PALMETTO, Fla. â The start of Floridaâs fall tomato deal is marked by lower volume and an expected later arrival of promotable volume.
Though harvesting started a little earlier than normal, yields are reported to be down by as much as a third and shippers expect promotable volume to start a week to 10 days later than normal.
Workers grade grape tomatoes at East Coast Brokers and Packers Inc., Plant City, Fla., in late October. Floridaâs tomato season is opening with smaller early volume and higher than normal opening season prices. Shippers say they expect promotable volume to hit in late November, a week to 10 days later than normal.
The combination of extreme heat and heavy rains that hit during the early fall growing season damaged early plantings.
Drops in California volume and the decline of Virginiaâs Eastern Shore production should keep opening season prices a little higher than normal, shippers said in late October.
Tony DiMare, vice president of the Homestead-based DiMare Co., said he expects promotable volume to hit close to Thanksgiving, Nov. 26.
Though central Florida growers began picking mature greens, romas and grape tomatoes in early October, the region normally hits with heavy volume in mid-November.
âTrue volume will be a little later than normal because the front end crops were hurt,â DiMare said in late October. âWhen you go back and second pick those crops, you wonât experience near-normal volume.â
Record-breaking daytime temperatures, warm nights and excessive rains caused bloom drop that prevented much of the fruit from setting.
Larry Lipman, chief executive officer of the Lipman Family Cos., Immokalee, said he expects prices to rise.
âThe market in the next few weeks will get very hot because no one will have them (tomatoes),â he said in late October. âCalifornia will run out of them and Quincy (Fla.) will be on the downside. This area will not be coming up as fast as it normally would.â
While south Florida normally begins with heavy volume by Nov. 10, Lipman said he expects promotable volume to begin after Thanksgiving.
While prices opened a little higher for the start of the Florida season, prices by the end of the month began falling as central Florida tomato production began increasing.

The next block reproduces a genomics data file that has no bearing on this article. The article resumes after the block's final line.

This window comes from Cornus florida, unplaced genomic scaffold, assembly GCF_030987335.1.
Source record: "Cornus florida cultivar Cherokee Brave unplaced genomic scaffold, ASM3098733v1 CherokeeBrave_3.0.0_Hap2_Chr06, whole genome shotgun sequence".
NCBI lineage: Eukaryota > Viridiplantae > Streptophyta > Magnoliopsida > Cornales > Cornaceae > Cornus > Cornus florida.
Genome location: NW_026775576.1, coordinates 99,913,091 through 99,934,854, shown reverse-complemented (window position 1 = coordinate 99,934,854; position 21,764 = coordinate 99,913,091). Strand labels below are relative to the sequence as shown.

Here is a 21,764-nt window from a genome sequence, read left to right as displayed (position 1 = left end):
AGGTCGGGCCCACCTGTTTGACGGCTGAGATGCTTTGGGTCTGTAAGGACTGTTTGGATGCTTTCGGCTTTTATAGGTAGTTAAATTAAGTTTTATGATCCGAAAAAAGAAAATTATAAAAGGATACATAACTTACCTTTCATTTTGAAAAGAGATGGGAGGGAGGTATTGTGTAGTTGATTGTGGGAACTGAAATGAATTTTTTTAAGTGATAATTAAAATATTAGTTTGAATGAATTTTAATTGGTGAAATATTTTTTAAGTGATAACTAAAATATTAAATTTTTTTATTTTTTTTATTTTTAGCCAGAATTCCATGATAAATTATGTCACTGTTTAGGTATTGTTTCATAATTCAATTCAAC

On Oct. 29, the U.S. Department of Agriculture reported these prices for 25-pound cartons of loose mature greens: 5x6s, $13.95; 6x6s, $12.95; 6x7s, $10.95-11.95. That was down from the week before when 5x6s sold for $17.95, 6x6s, $15.95, and 6x7s, $13.95.
Last year in mid-November from central Florida: 5x6s sold for $19.95; 6x6s, $18.95; and 6x7s, $17.95.
On cherry tomatoes, flats of 12 1-pint baskets marketed for $15.95, down from $16.50-16.95 but higher than $8.95 last year.
For grape tomatoes from central Florida, flats of 12 1-pint containers with lids marketed for $10.95-11.95; 20-pound cartons of loose grapes sold for $19.95-21.95, down from earlier in the week when the 1-pint containers sold for $12.95-13.95 and the bulk sold for $24.95-25.95.
Last year, the USDA reported mid-November pints selling for $16.95-17.95 with cartons at $32.95-33.95.
Romas from central Florida sold for $11.95 for 25-pound cartons for extra-large and large with mediums selling for $9.95-10.95, down from $13.95 for extra-large and large and $11.95 for medium.
Last year in mid-November, romas from central Florida sold for $16.95-17.95 for extra-large, $15.95-16.95 for large, and $14.95-15.95 for mediums.
Northern Florida production at Quincy usually starts in early October and runs through Thanksgiving.
Palmetto-Ruskin volume normally runs through Christmas, overlapping Immokalee and south Florida, which runs through the end of April, when central Floridaâs spring volume resumes. Homestead volume normally starts after Christmas with volume in January through March.